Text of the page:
Founder of EyeVerify to speak at KCKCC Innovation Summit

by Kelly Rogge

Toby Rush, CEO and founder of EyeVerify, will be the keynote speaker at the 3rd annual Kansas City Kansas Community College Innovation Summit. The summit features entrepreneurial innovations in the region.

Rush’s EyeVerify created a technology of biometric authentication that applies pattern-recognition techniques to video images of the veins in a user’s eyes. Smartphones and tablets already have cameras that are sufficient to capture the eye image. This means that the Eyeprint Verification software can be used on hundreds of millions of devices that are already deployed.

The Innovation Summit is 8 a.m. to 1 p.m. Friday, April 4, in the Upper Jewell Center on the main KCKCC campus, 7250 State Ave. in Kansas City, Kan.

The summit includes a State Street Perfect Pitch Contest with 12 emerging entrepreneurs in the high school and general divisions. These participants will offer innovations in areas including information technology, apparel, medical devices, culinary arts and others. A total of $10,000 in cash prizes will be awarded by State Street Bank. Registration is $10 per person and includes a continental breakfast and lunch.

In addition, the summit will feature a panel of entrepreneurs including Joyce Williams, founder of Joyce Williams Salon and developer of Joyce Williams Hair Care Products.  Kansas City, Kan. Mayor and CEO, Mark Holland, will provide a lunch address, where competition participants will also be awarded prizes. The lunch is a partnership between KCKCC and the KC Chamber First Friday Focus.

Innovation Summit sponsors include State Street Bank (platinum sponsor); KCKCC (host sponsor); University of Missouri (breakfast sponsor); Youth Entrepreneurs, Unified Government of Wyandotte County, Wyandotte Economic Development Council, Kansas Small Business Development Center, KCSourceLink KCK Chamber, KCK Women’s Chamber and Emporia State University-KC (friend sponsors).

To register for the Innovation Summit, visit Then select “Registration Form” and follow the instructions.

For more information, contact Marisa Gray at or call 913-288-7659.

County unemployment rate unchanged at 8.5 percent

Unemployment in February in Wyandotte County was 8.5 percent, according to the Kansas Department of Labor.

The rate was almost the same as the previous month, and was down from one year ago, when it was 9.2 percent, according to the figures released this week.

The number of unemployed persons in Wyandotte County was counted as 5,827 in February.

Linn County had the state’s highest unemployment rate with 9.5 percent, with Wyandotte County second highest.

Statewide, the unemployment rate in February was 4.9 percent, up slightly from 4.8 percent in January and down from 5.6 percent one year ago.

It was the first time in more than five years that the state unemployment rate has remained under five percent for three straight months, officials said.

During the month in Kansas, government gained 8,800 jobs; other services added 600 jobs; professional and business services were up 500; and education and health services were up 500, according to state statistics.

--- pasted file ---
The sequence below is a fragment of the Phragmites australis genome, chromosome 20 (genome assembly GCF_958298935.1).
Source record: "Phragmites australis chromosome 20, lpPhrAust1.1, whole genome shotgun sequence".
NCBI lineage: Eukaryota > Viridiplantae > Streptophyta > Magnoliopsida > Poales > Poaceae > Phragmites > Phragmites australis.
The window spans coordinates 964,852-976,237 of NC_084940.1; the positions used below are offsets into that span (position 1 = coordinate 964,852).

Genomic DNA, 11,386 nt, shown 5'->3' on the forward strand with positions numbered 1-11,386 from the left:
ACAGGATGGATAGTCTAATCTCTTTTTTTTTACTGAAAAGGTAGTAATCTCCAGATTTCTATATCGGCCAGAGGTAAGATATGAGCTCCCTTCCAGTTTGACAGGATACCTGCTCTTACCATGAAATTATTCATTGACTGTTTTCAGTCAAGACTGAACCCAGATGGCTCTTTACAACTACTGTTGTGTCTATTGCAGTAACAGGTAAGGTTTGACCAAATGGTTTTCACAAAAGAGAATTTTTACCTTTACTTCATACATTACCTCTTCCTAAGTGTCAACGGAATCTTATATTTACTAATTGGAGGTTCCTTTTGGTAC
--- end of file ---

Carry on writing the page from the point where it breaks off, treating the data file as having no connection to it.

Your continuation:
Reporting job losses statewide over the past month were construction, which dropped 2,500; manufacturing, which lost 800; and trade, transportation and utilities, which decreased 800 jobs.


High school students attend KCKCC-TEC Opportunity Fair

Kansas City, Kan., area students attended an Opportunity Fair Tuesday at KCKCC-TEC. The learned about what kinds of job opportunities are available to them this summer. (KCKCC photo)

by Kelly Rogge

Kansas City, Kan., area teenagers had the chance Tuesday to find out what kinds of job opportunities are available to them this summer through a Kansas City Kansas Community College Opportunity Fair.

“We know that some teens will look for employment and this gives them the head start with the employers that attended,” said Marisa Gray, business development liaison for KCKCC’s Workforce Development. “It was reinforcement of our efforts when McDonalds ran out of their 100 applications in the first 30 minutes. Outside of work opportunities, our goal was to let students know that there are also other opportunities like gaining volunteer experience or perhaps attending a summer camp.”

Approximately 225 students from USD 500 and Kauffman Scholars Inc. attended the fair, which was held at KCKCC-TEC. The event was a joint partnership with Kansas City, Kan., Public Schools, Workforce Partnership and KCKCC. Among the vendors:

  • Aerotek
  • City of Kansas City, Mo. –  Aim4Peace Program
  • Coca-Cola
  • Flint Hills Job Corps
  • Habitat for Humanity Kansas City
  • Kansas City, Kan., Fire Recruitment
  • Kansas City, Kan., Police Recruitment
  • Nelson-Atkins Museum of Art
  • The Savage Group, LLC (McDonalds)
  • TJ Maxx
  • University of Missouri-Kansas City
  • UPS

Gray said students who attended were required to bring at least 10 copies of their resume. She said to watch the students move around the room, dressed professionally with resume in hand, was a “proud moment.”

“It validated the reason for teaching workplace skills and expectations into the daily curriculum,” she said. “There were several students that walked away with their first summer job. That was the ultimate measure of success for this event.”

For more information on KCKCC’s Workforce Development, contact Gray at 913-288-7284 or email